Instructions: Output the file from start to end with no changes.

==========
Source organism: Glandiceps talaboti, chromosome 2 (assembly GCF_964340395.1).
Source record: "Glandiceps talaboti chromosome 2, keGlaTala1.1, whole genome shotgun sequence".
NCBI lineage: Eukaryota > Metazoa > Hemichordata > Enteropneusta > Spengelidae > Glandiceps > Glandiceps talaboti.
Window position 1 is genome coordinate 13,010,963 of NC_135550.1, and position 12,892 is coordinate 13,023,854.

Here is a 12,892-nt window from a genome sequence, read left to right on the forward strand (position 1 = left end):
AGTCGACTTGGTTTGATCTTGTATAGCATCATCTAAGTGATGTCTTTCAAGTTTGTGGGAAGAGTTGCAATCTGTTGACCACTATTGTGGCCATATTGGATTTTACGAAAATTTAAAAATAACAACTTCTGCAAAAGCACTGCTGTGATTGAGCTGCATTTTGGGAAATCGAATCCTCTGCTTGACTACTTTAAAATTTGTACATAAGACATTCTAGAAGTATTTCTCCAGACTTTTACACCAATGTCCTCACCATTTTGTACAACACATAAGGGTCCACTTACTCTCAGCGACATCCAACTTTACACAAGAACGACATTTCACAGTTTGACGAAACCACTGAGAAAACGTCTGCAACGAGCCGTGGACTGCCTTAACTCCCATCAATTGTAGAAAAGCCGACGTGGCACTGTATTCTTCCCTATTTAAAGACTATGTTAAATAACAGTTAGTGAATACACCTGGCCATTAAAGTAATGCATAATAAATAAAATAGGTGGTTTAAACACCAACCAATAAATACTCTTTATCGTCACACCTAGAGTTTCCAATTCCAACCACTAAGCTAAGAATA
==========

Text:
Source organism: Glandiceps talaboti, chromosome 2 (assembly GCF_964340395.1).
Source record: "Glandiceps talaboti chromosome 2, keGlaTala1.1, whole genome shotgun sequence".
NCBI lineage: Eukaryota > Metazoa > Hemichordata > Enteropneusta > Spengelidae > Glandiceps > Glandiceps talaboti.
Window position 1 is genome coordinate 13,010,963 of NC_135550.1, and position 12,892 is coordinate 13,023,854.

Here is a 12,892-nt window from a genome sequence, read left to right on the forward strand (position 1 = left end):
AGTCGACTTGGTTTGATCTTGTATAGCATCATCTAAGTGATGTCTTTCAAGTTTGTGGGAAGAGTTGCAATCTGTTGACCACTATTGTGGCCATATTGGATTTTACGAAAATTTAAAAATAACAACTTCTGCAAAAGCACTGCTGTGATTGAGCTGCATTTTGGGAAATCGAATCCTCTGCTTGACTACTTTAAAATTTGTACATAAGACATTCTAGAAGTATTTCTCCAGACTTTTACACCAATGTCCTCACCATTTTGTACAACACATAAGGGTCCACTTACTCTCAGCGACATCCAACTTTACACAAGAACGACATTTCACAGTTTGACGAAACCACTGAGAAAACGTCTGCAACGAGCCGTGGACTGCCTTAACTCCCATCAATTGTAGAAAAGCCGACGTGGCACTGTATTCTTCCCTATTTAAAGACTATGTTAAATAACAGTTAGTGAATACACCTGGCCATTAAAGTAATGCATAATAAATAAAATAGGTGGTTTAAACACCAACCAATAAATACTCTTTATCGTCACACCTAGAGTTTCCAATTCCAACCACTAAGCTAAGAATA